As a whole, horses are living longer than they did 50 years ago. Many horses lead healthy and useful lives well into their twenties or even longer. However, health problems tend to crop up in horses that have been around for several decades. When a number of maladies hit at the same time, owners are faced with finding diagnoses and making management changes to keep their equine pals on the right track. Here is a summary of one senior horse's situation and how his owner sought advice to solve her horse's problems.
Timber, a Thoroughbred gelding in his early twenties, has recurrent gas colic that is becoming more frequent as he gets older. His owner, Marty, has talked to her veterinarian who advised giving Timber an equine antacid and a probiotic. Marty thought these helped a little, but Timber still had a lot of discomfort and gas. Marty had him tested for food allergies and found her horse was sensitive to barley, oats, and soy, common ingredients in many commercial feed products.
Timber is ridden three to four times a week on a moderate exercise regimen. Marty has been giving him about five pounds per day, split into two equal feedings, of a commercially available feed designed for aged horses. He has access to good timothy/orchard grass hay in his stall and is turned out on pasture most of the time, but an all-forage diet doesn't deliver the calories necessary for this horse to maintain body condition. Marty feels he needs some grain, but isn't sure what to give him. She would also like to keep the nonstructural carbohydrate (NSC) level as low as possible. She asked Kentucky Equine Research (KER) for some help and Dr. Kathleen Crandell, a KER equine nutritionist, responded.
Dr. Crandell: "Perhaps the gas problem may be in the hindgut and not the stomach, which is why Timber doesn't respond to ulcer medications. There are products on the market to help with hindgut acidosis. Using one of these products to buffer the hindgut may provide your horse with some relief from his gassiness."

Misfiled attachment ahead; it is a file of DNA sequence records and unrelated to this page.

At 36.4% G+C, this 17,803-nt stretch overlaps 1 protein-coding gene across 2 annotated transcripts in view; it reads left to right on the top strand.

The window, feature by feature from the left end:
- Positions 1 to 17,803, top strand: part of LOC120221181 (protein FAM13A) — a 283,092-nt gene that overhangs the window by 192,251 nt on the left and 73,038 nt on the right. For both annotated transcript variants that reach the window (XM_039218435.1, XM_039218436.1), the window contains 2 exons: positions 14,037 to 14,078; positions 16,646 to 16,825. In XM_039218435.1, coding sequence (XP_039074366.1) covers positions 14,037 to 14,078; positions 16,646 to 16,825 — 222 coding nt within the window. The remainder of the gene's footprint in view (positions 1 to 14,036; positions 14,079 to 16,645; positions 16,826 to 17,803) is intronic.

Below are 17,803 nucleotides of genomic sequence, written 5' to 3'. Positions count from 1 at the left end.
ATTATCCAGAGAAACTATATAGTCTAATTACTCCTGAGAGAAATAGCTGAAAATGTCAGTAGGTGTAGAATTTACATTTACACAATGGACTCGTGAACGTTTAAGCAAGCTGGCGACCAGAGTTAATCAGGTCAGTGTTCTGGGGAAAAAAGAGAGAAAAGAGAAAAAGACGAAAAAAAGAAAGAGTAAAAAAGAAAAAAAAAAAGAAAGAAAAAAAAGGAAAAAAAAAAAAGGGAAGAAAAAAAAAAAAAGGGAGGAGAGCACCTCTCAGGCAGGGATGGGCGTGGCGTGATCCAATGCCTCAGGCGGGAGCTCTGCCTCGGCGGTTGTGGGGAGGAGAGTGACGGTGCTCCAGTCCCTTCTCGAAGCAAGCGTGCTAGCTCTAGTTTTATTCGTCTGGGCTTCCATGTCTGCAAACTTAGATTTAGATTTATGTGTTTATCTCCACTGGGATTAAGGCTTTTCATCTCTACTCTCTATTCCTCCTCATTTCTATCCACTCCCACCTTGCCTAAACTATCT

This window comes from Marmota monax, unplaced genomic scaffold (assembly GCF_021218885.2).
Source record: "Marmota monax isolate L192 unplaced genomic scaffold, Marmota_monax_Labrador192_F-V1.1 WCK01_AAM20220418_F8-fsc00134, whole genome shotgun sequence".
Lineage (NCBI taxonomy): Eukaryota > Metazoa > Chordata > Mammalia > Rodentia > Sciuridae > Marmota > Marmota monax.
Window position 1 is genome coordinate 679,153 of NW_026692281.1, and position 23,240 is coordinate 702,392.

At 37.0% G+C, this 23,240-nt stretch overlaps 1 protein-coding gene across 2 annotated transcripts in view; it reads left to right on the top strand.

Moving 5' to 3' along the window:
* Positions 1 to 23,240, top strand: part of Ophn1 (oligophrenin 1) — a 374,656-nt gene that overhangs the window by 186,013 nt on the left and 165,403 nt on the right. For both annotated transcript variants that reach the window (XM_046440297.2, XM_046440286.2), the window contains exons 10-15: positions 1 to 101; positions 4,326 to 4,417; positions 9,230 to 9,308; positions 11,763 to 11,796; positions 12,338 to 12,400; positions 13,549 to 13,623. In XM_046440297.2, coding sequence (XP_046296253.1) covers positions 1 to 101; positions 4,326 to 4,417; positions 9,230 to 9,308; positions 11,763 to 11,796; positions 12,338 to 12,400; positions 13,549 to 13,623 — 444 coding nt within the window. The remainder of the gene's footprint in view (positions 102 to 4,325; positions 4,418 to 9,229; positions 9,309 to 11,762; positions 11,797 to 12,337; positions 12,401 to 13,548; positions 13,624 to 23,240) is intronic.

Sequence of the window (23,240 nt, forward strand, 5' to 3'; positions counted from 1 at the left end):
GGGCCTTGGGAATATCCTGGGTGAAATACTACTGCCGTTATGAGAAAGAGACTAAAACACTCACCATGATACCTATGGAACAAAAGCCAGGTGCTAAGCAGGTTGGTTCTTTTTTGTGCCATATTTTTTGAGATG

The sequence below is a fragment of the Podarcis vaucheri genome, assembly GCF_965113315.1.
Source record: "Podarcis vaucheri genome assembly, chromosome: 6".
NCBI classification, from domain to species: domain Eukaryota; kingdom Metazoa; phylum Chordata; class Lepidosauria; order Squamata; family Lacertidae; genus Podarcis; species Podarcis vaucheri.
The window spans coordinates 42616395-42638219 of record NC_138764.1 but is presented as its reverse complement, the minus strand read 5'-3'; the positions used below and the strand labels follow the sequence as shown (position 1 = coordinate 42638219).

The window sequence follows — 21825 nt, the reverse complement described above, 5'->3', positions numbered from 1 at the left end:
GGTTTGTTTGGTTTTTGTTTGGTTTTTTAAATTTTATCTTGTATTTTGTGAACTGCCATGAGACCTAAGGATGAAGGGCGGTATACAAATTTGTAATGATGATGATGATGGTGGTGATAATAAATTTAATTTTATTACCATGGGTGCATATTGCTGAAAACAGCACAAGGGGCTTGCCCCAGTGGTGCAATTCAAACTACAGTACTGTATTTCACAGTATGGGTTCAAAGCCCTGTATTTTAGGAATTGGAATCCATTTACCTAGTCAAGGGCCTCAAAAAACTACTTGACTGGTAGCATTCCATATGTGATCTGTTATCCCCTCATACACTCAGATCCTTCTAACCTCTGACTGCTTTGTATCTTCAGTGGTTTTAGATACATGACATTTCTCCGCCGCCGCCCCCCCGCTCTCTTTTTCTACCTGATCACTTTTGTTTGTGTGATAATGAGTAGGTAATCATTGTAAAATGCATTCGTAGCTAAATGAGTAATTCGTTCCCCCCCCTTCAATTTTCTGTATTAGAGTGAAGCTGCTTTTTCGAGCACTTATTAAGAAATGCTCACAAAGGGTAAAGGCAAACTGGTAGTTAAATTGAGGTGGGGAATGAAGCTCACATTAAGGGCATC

KER explains: Subclinical acidosis is a condition in which the pH of the horse's hindgut becomes too acidic. Subclinical acidosis might be the underlying cause for mild to moderate colic signs of unexplained origin, poor feed efficiency, and subsequent weight loss. Research has shown that products designed to buffer the hindgut can effectively maintain proper hindgut pH. This allows for optimal digestion of nutrients in forages and concentrates, creating an environment in which dietary energy can be absorbed efficiently.
Dr. Crandell: "Trying to find a commercial feed that does not contain soy (soybean meal or soy oil), oats, or barley is a real challenge. I have evaluated your horse's current diet to look at how well the combined ingredients meet the requirements of the horse. If you would like to try an alternative to a commercial feed, I have some suggestions for a diet that could really work well for Timber as long as he doesn't mind eating a mash (it would have to be fed wet). I used alternative energy sources to keep the NSC low and yet provide extra calories. It is not as easy as scooping up a portion out of a feed bag, but it does consist of easily available feed products."